the education of kevin powell-a boy’s journey into manhood (part won)

“lots of *igg*s go to prison, how many come out malcolm x? i know i’m not.”

“During one of our interviews, I had gotten the weirded-out feeling that Tupac knew he would not live long. He had said to me, ‘I want you to be Alex Haley to my Malcolm X.’ Of course, I thought, What if I want to be Malcolm X too?” (220)

“But I did find it troubling that Minister Farrakhan only met with me, ate dinner, gave a speech without a question-and-answer session, and was gone immediately after he spoke with that $10,000 check in hand. All that work on his behalf and he had offered no interaction with the students. This, coupled with rumors swirling that year that Reverend Jesse Jackson, my other hero, was having extramarital affairs during his second run for president, left me disillusioned about Black leadership in general, and about these two men in particular.” (163)

“I howled after setting the book down. Nothing I had ever read in my life had had that kind of impact on my mind, on my soul, on my body. I cried tears of depression, of grief, of loss for someone I had never known. I wept because it was Black men who had cocked the guns and squeezed the triggers that murdered Malcolm.” (143)

the only philly rapper more slept on than black thought is dice raw. well, except maybe bahamadia.

this one came to me via the old twitter mention/tpl lookup one-two punch. i am ever great-full for both, as well as the library deeming this as necessary, and the author favouriting (oh, the modern verbs we’ve built) my tweet thanking him for writing it and being so honest about the part that he has played in the ongoing atrocity of violence against women. he is the feminist that i will respect and work with, and he is also the one that i’ll watch like all those “conscious” 90s hiphop cats that hid behind dashikis and incense just to keep slippin’ the dick in a new way. with great freedom comes great responsibility.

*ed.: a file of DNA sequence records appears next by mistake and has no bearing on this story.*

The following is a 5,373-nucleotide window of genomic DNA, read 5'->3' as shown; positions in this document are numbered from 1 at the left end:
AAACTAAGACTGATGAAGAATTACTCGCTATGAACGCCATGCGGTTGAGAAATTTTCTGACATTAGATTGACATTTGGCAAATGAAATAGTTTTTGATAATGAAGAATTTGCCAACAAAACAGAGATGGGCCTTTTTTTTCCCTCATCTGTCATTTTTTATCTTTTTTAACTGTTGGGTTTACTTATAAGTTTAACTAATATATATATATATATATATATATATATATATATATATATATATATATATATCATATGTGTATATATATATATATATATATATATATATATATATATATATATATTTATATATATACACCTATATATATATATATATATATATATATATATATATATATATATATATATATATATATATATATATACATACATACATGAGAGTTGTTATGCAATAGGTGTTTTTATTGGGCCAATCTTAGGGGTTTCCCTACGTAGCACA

“Being out front terrified me, but I had earned this new role. I decided to create a bold agenda by purging the organization of men I thought were weak leaders, and of Black female students who too often brought up how we men treated the women in the organization. In closed-door meetings, I and some of the other male leaders went so far as to tell these women that they must be ‘lesbians’ or have ‘deep emotional issues’ given how much they complained. Slowly, but surely, quite a few drifted away from the organization.” (161)

“The only steady male figure Anthony and I had in our lives was each other. Everyone else around us were women.” (40)

“I was devastated. We had protested police brutality together for years, and this woman-my big sister and mentor-was telling me that she would call the cops on me if I ever contacted her again?” (184)

the coldest souljah ever. a lot of this book was really hard to read, because it was so visceral, but it is so undeniably necessary, and gave me a lot of insight into the lives of the complicated mens that i know who have grown up in similar mental and geographical places. it made me understand just how equal of an impact we as women have on the lives of our men, and that gives me hope because we can always add our influence to that of the dominant present and historical narrative. kevin powell shows and proves that it’s never too late to grow and move.

“I had survived Jersey City, and Rutgers University, and Newark, and my mother kicking me out, and Sister Souljah kicking me to the curb. I had survived the death of my grandmother. At long last, I was going to do something for myself. I was moving to New York City to be a writer.” (185)

“Nothing in my life, not even getting kicked out of Rutgers or getting jumped in Newark, New Jersey, prepared me for the extreme reactions to my ‘character’ on The Real World.” (214)

i remember when i had just joined twitter-it was around time of the political campaign, and i retweeted because i am not an american and don’t live in new york, but he definitely has my vote. i must have freshly read some article or the book or something to have started following him, and i’m glad. i’m going to look for the open letter to his father for essence and the dave chappelle article for esquire, and if i can’t find them, i’m going to ask the source directly, along with some other questions. get ready, mister powell, and thank you.


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